If the efficacy of rTMS in treating depression needs to be established on a par with other existing antidepressant modalities, the above-mentioned difficulties must be overcome, and if this can be done, this procedure is definitely a better option considering the following: its very good safety profile; it is well tolerated and convenient to use; it does not need anesthesia of ECT; its cost-effectiveness; and it is easy to administer for the clinician. Our study is the first of its kind in our country and there is definitely a positive trend toward its use in depression and it is worthwhile conducting more trials using larger sample sizes and more rigorous research design in our setting.

   Acknowledgments Top

I thank the staff of the Department of Psychiatry, NIMHANS, who had supported this project from the beginning. I thank all the patients and their families for wilfully participating in the trial. I thank my guide and co-guides for providing constant support and motivation.

   References Top

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3.Goyal N, Nizamie SH, Desarkar P. Efficacy of adjuvant high frequency repetitive transcranial magnetic stimulation on negative and positive symptoms of schizophrenia: preliminary results of a double-blind sham-controlled study. J Neuropsychiatry Clin Neurosci 2007;19:464-7.  Back to cited text no. 3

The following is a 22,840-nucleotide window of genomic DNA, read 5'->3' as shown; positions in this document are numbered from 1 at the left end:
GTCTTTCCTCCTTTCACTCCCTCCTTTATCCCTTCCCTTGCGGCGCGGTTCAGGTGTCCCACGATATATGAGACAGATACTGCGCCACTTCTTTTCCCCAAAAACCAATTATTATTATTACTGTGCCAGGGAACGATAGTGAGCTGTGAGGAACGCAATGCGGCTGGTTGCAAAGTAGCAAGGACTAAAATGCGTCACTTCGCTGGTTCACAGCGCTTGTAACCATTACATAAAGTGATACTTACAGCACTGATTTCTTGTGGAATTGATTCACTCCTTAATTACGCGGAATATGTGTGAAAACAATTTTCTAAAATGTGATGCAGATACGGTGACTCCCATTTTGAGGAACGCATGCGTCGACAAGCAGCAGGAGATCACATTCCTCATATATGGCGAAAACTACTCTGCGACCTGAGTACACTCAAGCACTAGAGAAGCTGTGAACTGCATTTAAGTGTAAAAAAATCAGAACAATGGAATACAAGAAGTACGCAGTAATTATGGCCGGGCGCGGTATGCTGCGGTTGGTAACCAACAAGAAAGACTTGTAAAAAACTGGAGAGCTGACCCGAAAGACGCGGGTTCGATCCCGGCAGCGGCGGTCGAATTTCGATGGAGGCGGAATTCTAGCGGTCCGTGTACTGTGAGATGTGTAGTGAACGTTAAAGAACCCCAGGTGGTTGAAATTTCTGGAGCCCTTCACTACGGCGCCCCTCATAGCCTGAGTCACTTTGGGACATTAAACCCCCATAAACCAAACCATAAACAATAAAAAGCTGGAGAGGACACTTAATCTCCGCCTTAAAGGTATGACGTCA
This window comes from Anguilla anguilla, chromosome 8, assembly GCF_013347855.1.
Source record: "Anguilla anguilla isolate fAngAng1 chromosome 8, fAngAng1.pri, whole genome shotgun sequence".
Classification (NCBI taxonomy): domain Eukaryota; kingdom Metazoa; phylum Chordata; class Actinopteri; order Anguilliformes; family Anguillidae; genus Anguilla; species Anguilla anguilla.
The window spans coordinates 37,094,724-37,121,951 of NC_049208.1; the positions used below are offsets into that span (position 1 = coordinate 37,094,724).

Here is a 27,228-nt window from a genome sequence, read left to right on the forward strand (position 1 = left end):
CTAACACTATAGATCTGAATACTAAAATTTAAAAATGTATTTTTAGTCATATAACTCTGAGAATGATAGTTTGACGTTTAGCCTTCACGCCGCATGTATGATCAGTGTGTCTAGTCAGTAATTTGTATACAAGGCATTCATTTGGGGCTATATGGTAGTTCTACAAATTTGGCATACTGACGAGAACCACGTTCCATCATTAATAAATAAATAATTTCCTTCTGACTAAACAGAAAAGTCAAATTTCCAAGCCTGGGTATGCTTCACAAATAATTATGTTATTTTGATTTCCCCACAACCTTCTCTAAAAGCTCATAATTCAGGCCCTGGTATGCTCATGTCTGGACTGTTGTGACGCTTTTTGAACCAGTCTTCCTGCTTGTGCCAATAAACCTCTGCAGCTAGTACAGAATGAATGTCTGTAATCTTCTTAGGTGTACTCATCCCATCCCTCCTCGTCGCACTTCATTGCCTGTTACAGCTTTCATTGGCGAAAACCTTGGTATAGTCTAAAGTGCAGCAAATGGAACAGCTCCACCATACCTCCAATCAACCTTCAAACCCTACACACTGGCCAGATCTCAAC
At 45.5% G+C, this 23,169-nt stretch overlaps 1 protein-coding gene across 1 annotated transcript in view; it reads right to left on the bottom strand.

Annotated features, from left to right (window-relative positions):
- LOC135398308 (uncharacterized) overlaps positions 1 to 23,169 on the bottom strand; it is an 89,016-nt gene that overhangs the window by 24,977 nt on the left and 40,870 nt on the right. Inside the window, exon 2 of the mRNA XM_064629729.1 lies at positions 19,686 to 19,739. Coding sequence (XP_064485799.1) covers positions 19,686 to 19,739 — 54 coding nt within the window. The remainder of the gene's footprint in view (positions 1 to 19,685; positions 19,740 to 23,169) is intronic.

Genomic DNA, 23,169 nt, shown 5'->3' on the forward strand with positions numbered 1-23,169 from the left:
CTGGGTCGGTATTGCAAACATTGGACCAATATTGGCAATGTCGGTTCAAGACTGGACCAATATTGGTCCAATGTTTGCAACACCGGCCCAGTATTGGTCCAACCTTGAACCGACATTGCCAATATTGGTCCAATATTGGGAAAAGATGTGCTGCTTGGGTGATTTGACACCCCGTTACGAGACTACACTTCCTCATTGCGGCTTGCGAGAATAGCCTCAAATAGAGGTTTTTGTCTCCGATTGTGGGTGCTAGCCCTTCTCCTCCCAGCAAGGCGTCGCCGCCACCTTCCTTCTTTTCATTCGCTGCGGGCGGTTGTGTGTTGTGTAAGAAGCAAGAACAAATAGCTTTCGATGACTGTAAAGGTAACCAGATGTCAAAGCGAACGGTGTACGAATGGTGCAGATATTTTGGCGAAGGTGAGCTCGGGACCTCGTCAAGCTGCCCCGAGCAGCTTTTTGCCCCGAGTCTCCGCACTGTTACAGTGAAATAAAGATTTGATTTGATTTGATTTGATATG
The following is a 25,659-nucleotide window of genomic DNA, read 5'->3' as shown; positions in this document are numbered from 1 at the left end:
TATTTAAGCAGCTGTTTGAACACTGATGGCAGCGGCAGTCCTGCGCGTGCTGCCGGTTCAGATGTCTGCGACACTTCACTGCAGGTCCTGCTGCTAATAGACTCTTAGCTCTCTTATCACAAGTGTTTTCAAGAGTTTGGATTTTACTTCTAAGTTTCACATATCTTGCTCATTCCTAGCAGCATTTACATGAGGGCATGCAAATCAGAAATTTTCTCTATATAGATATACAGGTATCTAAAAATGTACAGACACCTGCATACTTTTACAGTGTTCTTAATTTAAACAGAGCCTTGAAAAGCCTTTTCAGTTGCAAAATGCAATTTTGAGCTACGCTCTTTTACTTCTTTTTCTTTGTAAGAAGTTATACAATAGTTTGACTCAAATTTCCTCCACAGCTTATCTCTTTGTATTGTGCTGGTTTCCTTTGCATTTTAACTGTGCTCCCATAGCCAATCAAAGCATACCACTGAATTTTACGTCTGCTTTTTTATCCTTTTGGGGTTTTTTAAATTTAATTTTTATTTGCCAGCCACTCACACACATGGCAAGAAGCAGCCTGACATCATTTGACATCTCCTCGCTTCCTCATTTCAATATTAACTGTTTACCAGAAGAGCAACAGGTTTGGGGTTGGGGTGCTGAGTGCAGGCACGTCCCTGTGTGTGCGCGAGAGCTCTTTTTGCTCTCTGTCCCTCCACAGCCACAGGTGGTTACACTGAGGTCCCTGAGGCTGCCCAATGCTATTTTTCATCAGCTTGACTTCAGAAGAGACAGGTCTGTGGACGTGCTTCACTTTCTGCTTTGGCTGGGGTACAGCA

4.Saba G, Rocamora JF, Kalalou K, Benadhira R, Plaze M, Lipski H. et al. Repetitive transcranial magnetic stimulation as an add-on therapy in the treatment of mania: A case series of eight patients. Psychiatry Res 2004;128:199-202.  Back to cited text no. 4
5.Praharaj SK, Ram D, Arora A. Efficacy of high frequency (rapid) suprathreshold repetitive transcranial magnetic stimulation of right prefrontal cortex in bipolar mania: A randomized sham controlled study. J Affect Disord 2009;117:146-50.  Back to cited text no. 5
6.Alonso P, Pujol J, Cardoner N, Benlloch L, Deus J, Menchón JM, et al. Right prefrontal repetitive transcranial magnetic stimulation in obsessive-compulsive disorder: A double-blind, placebo-controlled study. Am J Psychiatry 2001;158:1143-5.  Back to cited text no. 6
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8.Wassermann EM, Wedegaertner FR, Ziemann U, George MS, Chen R. Crossed reduction of human motor cortex excitability by 1-Hz transcranial magnetic stimulation. Neurosci Lett 1998;250:141-4.  Back to cited text no. 8
9.Pascual-Leone A, Rubio B, Pallardo F, Catalá MD. Rapid-rate transcranial magnetic stimulation of left dorsolateral prefrontal cortex in drug-resistant depression. Lancet 1996;348:233-7.  Back to cited text no. 9
10.George MS, Wassermann EM, Williams WA, Steppel J, Pascual-Leone A, Basser P, et al. Changes in mood and hormone levels after rapid-rate transcranial magnetic stimulation (rTMS) of the prefrontal cortex. J Neuropsychiatry Clin Neurosci 1996;8:172-80.  Back to cited text no. 10
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  [Table 1], [Table 2], [Table 3]